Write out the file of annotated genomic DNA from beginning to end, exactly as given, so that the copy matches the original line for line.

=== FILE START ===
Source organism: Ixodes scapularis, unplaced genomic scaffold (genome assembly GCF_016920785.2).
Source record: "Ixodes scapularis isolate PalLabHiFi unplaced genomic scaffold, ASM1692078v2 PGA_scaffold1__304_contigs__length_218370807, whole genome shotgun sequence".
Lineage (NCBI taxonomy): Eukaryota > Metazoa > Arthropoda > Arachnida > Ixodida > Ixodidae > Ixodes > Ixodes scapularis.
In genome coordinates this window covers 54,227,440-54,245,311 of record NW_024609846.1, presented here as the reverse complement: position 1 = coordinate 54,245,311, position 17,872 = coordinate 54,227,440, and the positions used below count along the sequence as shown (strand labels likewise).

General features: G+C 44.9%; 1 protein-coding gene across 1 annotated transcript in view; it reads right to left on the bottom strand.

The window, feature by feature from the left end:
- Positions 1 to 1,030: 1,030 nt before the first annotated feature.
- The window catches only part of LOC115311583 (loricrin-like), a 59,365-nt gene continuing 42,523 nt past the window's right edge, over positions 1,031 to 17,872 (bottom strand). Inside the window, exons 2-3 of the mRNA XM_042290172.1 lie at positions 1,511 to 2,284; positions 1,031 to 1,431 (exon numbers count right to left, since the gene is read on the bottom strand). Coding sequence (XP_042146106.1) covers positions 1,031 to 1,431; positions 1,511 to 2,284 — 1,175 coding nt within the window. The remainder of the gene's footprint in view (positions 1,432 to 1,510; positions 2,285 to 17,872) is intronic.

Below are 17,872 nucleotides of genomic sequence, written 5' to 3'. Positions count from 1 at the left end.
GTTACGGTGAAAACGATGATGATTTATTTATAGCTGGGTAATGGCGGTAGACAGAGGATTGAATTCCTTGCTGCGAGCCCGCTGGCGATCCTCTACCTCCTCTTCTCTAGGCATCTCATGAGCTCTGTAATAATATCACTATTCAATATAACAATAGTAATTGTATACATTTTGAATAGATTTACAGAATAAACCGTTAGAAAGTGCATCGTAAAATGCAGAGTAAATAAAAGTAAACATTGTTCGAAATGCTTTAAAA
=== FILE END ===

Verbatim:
Source organism: Ixodes scapularis, unplaced genomic scaffold (genome assembly GCF_016920785.2).
Source record: "Ixodes scapularis isolate PalLabHiFi unplaced genomic scaffold, ASM1692078v2 PGA_scaffold1__304_contigs__length_218370807, whole genome shotgun sequence".
Lineage (NCBI taxonomy): Eukaryota > Metazoa > Arthropoda > Arachnida > Ixodida > Ixodidae > Ixodes > Ixodes scapularis.
In genome coordinates this window covers 54,227,440-54,245,311 of record NW_024609846.1, presented here as the reverse complement: position 1 = coordinate 54,245,311, position 17,872 = coordinate 54,227,440, and the positions used below count along the sequence as shown (strand labels likewise).

General features: G+C 44.9%; 1 protein-coding gene across 1 annotated transcript in view; it reads right to left on the bottom strand.

The window, feature by feature from the left end:
- Positions 1 to 1,030: 1,030 nt before the first annotated feature.
- The window catches only part of LOC115311583 (loricrin-like), a 59,365-nt gene continuing 42,523 nt past the window's right edge, over positions 1,031 to 17,872 (bottom strand). Inside the window, exons 2-3 of the mRNA XM_042290172.1 lie at positions 1,511 to 2,284; positions 1,031 to 1,431 (exon numbers count right to left, since the gene is read on the bottom strand). Coding sequence (XP_042146106.1) covers positions 1,031 to 1,431; positions 1,511 to 2,284 — 1,175 coding nt within the window. The remainder of the gene's footprint in view (positions 1,432 to 1,510; positions 2,285 to 17,872) is intronic.

Below are 17,872 nucleotides of genomic sequence, written 5' to 3'. Positions count from 1 at the left end.
GTTACGGTGAAAACGATGATGATTTATTTATAGCTGGGTAATGGCGGTAGACAGAGGATTGAATTCCTTGCTGCGAGCCCGCTGGCGATCCTCTACCTCCTCTTCTCTAGGCATCTCATGAGCTCTGTAATAATATCACTATTCAATATAACAATAGTAATTGTATACATTTTGAATAGATTTACAGAATAAACCGTTAGAAAGTGCATCGTAAAATGCAGAGTAAATAAAAGTAAACATTGTTCGAAATGCTTTAAAA